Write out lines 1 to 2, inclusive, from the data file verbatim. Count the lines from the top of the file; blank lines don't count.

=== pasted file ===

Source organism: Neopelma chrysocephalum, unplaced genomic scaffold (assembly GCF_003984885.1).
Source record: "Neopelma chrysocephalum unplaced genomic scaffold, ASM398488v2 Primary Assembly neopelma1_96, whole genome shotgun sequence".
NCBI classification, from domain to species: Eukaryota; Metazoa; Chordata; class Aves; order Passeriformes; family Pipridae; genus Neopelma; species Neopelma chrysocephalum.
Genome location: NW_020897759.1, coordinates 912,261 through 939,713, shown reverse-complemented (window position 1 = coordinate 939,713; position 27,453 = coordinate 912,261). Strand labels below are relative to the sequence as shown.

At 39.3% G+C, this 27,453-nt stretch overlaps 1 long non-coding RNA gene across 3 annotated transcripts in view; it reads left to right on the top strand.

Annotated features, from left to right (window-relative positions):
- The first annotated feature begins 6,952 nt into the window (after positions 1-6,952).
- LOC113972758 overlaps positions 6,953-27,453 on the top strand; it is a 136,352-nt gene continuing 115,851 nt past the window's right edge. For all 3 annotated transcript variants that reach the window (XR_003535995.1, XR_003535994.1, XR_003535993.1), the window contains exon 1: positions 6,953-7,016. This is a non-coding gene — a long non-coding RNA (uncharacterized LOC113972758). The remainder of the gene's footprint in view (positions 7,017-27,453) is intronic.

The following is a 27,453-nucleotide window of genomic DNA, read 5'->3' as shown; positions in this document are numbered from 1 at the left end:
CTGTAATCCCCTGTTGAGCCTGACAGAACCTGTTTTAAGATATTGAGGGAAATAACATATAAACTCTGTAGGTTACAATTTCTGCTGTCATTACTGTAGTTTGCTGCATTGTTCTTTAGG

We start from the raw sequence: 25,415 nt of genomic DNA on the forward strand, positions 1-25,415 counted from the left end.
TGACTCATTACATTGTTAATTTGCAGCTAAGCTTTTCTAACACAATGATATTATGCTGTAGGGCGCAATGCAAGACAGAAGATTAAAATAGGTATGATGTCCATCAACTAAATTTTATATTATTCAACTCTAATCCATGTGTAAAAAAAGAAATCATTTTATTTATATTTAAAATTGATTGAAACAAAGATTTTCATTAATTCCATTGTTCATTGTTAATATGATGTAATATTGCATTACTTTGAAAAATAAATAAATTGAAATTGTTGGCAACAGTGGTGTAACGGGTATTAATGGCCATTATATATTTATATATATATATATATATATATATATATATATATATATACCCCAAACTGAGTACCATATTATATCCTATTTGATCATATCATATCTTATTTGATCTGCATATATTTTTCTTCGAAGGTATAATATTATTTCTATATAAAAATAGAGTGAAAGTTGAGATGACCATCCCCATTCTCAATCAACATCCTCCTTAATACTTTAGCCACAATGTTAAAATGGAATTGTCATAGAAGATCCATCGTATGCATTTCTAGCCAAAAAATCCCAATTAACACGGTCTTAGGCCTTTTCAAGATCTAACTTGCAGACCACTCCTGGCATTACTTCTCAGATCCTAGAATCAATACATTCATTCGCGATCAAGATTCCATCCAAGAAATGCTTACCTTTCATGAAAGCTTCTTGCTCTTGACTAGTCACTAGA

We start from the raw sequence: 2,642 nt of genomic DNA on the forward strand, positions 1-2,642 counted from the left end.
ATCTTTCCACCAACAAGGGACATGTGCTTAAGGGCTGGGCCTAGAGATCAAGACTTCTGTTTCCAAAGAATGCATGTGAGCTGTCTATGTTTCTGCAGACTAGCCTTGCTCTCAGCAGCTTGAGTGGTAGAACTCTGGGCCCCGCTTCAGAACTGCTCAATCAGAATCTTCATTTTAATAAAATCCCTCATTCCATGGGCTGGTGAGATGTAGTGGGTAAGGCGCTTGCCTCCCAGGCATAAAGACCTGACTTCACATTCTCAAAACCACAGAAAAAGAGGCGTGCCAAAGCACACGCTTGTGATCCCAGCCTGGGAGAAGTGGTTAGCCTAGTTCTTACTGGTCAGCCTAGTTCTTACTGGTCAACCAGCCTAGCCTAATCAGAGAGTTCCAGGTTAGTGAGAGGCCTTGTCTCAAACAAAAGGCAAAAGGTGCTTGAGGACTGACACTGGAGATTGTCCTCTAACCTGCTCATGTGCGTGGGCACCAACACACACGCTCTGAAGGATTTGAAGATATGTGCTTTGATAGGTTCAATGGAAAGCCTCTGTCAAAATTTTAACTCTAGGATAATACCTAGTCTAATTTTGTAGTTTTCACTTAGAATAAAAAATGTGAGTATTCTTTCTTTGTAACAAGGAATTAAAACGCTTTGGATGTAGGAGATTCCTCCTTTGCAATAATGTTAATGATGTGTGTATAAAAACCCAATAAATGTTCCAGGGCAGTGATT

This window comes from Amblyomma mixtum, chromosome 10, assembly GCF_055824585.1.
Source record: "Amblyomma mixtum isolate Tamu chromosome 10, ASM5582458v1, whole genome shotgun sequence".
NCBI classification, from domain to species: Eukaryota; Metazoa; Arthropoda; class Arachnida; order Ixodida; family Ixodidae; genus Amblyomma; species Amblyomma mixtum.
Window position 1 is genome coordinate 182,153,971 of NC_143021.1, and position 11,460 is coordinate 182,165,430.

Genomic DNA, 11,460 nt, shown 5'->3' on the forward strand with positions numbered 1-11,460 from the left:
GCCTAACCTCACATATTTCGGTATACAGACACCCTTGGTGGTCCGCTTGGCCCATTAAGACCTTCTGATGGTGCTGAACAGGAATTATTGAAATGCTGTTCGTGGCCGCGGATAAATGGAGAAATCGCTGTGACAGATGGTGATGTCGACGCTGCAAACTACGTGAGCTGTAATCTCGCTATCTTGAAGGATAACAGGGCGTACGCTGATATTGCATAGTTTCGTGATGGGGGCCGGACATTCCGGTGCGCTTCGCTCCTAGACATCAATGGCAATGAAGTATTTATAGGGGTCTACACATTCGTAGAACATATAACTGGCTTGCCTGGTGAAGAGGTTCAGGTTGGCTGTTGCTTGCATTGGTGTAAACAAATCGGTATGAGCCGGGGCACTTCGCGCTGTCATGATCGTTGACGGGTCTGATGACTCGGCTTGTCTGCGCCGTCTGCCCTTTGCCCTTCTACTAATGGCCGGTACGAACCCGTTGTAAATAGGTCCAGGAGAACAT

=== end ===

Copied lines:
Source organism: Neopelma chrysocephalum, unplaced genomic scaffold (assembly GCF_003984885.1).
Source record: "Neopelma chrysocephalum unplaced genomic scaffold, ASM398488v2 Primary Assembly neopelma1_96, whole genome shotgun sequence".